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MARJORIE T. BRADY
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Obituary for MARJORIE T. BRADY

MARJORIE T. BRADY, born December 12, 1926, died July 16 at St. Mary of the Woods, her home since 2009. She was the cherished daughter of Alexander J. and Mary Z. (nee Padien) Brady and the “sweet big sissie” of Rita Brady Kiefer (Jerry). A Memorial Mass will take place at 11:00 AM on Thursday August 16th, in the Chapel at St. Mary’s, 35755 Detroit Rd., Avon, Oh. Interment will be private.

“Who shall find a valiant woman?” The Book of Proverbs asks. When we recognize one, we praise her. When such a woman dies – though we mourn -- we want to celebrate her life with words meant to dwell deep inside those who hear her story. Think, for instance of Teresa of Avila or Monica or Joan of Arc, all who bear the name “Saint.” History has remembered them mostly for one particular event or accomplishment. Those who knew each of these women intimately, however, could tell so much more. Marjorie/Marge Brady or “my big sissie” as I called her when we were little, did not have the title “saint” before her name. But she was the kind of woman Proverbs reflects on.



Most of you here probably remember Marjorie as a sweet, considerate woman who spent a good part of her day walking the halls, often stopping to meditate or attend daily Mass in this chapel. You may feel her presence in the very spot where you’re sitting. Her life may have appeared quite unremarkable in the years since she came to St. Mary’s in 2009. Only a few of her longtime friends could have understood what, in only the final ten or twelve years of her complex life, I was able to unravel: the mystery named Marjorie.



One day around two years ago, we sat on the loveseat in what we dubbed the bird room here at St. Mary’s. I asked if I could write her story now that the pieces were beginning to merge for me. Marjorie leaned over, looked me in the eye and said with an intensity I hadn’t heard for years: Rita, feel free to tell everything, she said. Tell it all. The bad and the good. Everything. That day she gifted me with permission to set her record straight. I didn’t realize I would be sharing that story for the first time at her funeral.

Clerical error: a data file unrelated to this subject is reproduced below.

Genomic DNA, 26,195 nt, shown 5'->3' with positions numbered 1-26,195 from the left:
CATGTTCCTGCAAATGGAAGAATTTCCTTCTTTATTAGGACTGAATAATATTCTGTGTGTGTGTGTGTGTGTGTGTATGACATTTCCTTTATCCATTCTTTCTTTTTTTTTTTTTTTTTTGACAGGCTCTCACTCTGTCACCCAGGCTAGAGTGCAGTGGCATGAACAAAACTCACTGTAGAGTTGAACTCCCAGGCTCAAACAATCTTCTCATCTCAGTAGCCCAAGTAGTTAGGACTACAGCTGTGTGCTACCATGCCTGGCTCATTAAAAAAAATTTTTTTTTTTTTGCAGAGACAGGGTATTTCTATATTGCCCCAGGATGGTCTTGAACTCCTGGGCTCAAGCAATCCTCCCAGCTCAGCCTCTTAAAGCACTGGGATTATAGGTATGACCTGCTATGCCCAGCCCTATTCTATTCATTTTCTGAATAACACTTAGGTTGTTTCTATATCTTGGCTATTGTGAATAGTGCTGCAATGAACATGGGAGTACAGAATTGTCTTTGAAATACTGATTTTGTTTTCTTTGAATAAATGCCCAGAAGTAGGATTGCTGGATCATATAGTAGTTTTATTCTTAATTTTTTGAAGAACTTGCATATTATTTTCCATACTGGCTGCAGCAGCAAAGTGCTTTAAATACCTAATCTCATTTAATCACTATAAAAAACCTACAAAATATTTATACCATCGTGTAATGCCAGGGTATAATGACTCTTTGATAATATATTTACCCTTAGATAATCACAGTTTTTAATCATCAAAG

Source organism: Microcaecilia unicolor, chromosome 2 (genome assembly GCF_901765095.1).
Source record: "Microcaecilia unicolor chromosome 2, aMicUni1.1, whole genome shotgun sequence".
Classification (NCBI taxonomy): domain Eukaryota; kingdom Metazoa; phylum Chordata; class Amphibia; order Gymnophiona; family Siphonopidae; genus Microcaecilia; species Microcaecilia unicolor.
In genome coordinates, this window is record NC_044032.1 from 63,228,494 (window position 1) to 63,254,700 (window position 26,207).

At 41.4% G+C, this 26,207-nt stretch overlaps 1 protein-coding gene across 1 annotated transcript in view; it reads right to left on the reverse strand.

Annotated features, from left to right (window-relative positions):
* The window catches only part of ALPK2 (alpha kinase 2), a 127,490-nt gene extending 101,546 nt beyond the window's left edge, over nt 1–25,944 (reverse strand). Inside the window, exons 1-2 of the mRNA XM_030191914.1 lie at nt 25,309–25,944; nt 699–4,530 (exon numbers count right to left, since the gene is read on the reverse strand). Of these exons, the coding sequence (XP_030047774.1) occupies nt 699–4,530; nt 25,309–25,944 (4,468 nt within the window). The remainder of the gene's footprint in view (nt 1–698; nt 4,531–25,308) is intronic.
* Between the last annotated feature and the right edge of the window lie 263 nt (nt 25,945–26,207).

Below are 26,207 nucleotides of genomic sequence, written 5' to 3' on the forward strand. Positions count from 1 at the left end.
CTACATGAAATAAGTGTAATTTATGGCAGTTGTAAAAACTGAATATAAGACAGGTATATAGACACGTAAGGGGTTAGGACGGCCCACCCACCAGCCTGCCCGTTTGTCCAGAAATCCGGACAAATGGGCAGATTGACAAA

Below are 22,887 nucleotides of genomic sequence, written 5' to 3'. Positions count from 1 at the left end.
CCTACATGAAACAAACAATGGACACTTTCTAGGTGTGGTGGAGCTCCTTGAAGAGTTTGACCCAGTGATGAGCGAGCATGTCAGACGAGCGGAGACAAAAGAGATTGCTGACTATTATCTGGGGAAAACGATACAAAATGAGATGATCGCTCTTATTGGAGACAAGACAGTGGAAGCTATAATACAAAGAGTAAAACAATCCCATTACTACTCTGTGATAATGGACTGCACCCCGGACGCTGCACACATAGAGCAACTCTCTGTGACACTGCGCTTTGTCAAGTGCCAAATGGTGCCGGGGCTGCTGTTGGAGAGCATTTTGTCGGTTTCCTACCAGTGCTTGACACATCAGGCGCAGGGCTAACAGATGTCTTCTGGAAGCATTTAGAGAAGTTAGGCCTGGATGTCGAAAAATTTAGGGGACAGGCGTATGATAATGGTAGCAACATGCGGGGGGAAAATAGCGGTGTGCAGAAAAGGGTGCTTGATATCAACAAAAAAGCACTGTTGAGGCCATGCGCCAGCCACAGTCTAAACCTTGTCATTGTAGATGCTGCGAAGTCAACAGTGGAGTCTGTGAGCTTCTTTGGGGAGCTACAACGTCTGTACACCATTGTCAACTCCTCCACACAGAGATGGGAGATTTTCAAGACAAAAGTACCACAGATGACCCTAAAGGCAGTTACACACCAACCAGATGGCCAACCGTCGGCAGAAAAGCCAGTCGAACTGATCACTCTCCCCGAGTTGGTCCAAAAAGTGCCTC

December 12, 1926 after four miscarriages, a still birth and the loss of a three-day-old son, our parents welcomed Marjorie Therese, the child who finally made it. What saved this beautiful baby from allowing the spoiled child curse to shape the rest of her life was a genuine affection for others. Her drawers were filled with keepsakes signed by little third-graders she taught and counseled at St. Aloysius, St. Rose’s and St. Christopher’s. A number of their names reappeared through the years in letters and gifts and phone messages. A few became priests. One, a bishop.



Fast forward to that night in her mid-twenties. She is alone in the house reading her third graders’ papers, her parents at Holy Thursday services. First a fist shatters the glass pane of the French door. Then a frantic chase through the living room out across the lawn of the Magnolia house back to the music room. His one huge hand is sealing her mouth, the other punching her face again and again. Inside the Magnolia house he throws her down on the loveseat. In a weak voice she gasps “Jesus, help me” at the same second the pipes begin knocking in the old walls. At those sounds he springs back then flees. She barely escapes being raped.



And only one or two privileged friends learned she fell in love with a priest our parents innocently invited to have Sunday dinners with them. When she heard he’d told a friend, “If Marjorie Brady would marry me, I’d leave tomorrow,” she broke all ties, fearing the two of them might go to hell and that her father would die of a broken heart. That was the 1950’s. Then 20 years later she agreed to be Maid of honor at the wedding of her younger sister. To a priest. A marriage not just approved but blessed by their father. Never once later did she hold this up nor show resentment to her sister.



Finally, how many -- other than those closest to her -- realized the battle she fought against an inherited gene? One that afflicted her with alcoholism, a disease that plagued her through her adult life. Marjorie survived and won the fight in 1971. She made it. This time to the victor’s side where she remained until death.



So the Mystery of Marjorie has been unveiled as she wished it to be. That sweet woman who lived her last years in Apt. 303 of St. Mary of the Woods hid a story most of us, certainly her sister, could not imagine living in such a truly holy way. No, Marjorie did not bear the title “saint.” My “big sissie” was a richly human being. One who made it despite the odds. A truly valiant woman.


Previous Events

Service

Thursday

16

Aug

11:00 AM
St. Mary of the Woods

35755 Detroit Road
AVON, OH 44011

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